MMR cannot be exonerated without explaining increased incidence of autism

EDITOR---Kaye et al observe that the rise in the incidence of autism cannot be attributed to measles, mumps, and rubella (MMR) vaccine because vaccination remained consistently above 90% in the period studied.1

I have several issues with their study:

(1) The cohort of children chosen was born during 1988-93. MMR was introduced in the United Kingdom in 1988 and an uptake of 90-95% is unlikely to have been achieved from the first year.

(2) Kaye et al effectively excluded children born before 1988 who may have been vaccinated in or after 1988.

(3) The 114 boys selected were observed until the age of 71 months. Many of them could have succumbed after the second MMR vaccination (booster), which is given between the ages of 4 and 5 years. The study did not mention how many children received two MMR vaccinations.

(4) MMR vaccine was previously given alone at 15 months or later. Then the age was lowered to 12-14 months and other vaccines were administered concomitantly, increasing the immune antigenic insult at a younger more susceptible age and effectively increasing the incidence of autism.

(5) The restriction of the cases in the main analysis to 114 boys is of concern. A breakdown of the 290 children in the 1990-9 birth cohorts by sex and year of birth would have been informative. A larger proportion of girls among the 176 cases excluded might have been relevant to the completeness of the autism figures.

(6) The fact that neither DSM-IV nor IC-10 was systematically used in the United Kingdom creates further doubts about the significance of the findings.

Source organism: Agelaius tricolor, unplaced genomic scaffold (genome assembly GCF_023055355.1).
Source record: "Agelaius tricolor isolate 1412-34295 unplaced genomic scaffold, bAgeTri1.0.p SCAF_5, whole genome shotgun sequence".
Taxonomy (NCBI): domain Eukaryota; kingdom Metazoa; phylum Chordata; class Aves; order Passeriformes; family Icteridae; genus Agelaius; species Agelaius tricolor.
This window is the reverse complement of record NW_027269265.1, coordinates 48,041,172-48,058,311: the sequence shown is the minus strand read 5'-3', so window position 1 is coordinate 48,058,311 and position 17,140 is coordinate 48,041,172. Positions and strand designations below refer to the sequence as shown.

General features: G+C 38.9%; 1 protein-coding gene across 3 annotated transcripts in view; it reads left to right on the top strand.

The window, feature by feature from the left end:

Professor Brent Taylor in the Lancet (1999;353:2026-9) and now Kaye et al have clearly documented the epidemic of autism in the United Kingdom. Before 1988 the incidence of autism was 1 in 10 000; after 1988---the year MMR was introduced---it leapt to 8 in 10 000. By 1993 it was 29 in 10 000.

Kaye et al cannot exonerate MMR without offering a reasonable explanation for the increase.

Until safety studies on MMR are independent of drug companies and are large scale and comprehensive, and until researchers review with parents the documented adverse reactions of bowel disease and autism, the triple jab remains suspect.

F Edward Yazbak, doctor
TL Autism Research, 70 Viewcrest Drive, Falmouth, MA 02540, USA


1. Kaye JA, del Mar Melero-Montes M. Mumps, measles, and rubella vaccine and the incidence of autism recorded by general practitioners: a time trend analysis. BMJ 2001; 322: 460-463[Abstract/Full Text]. (24 February.)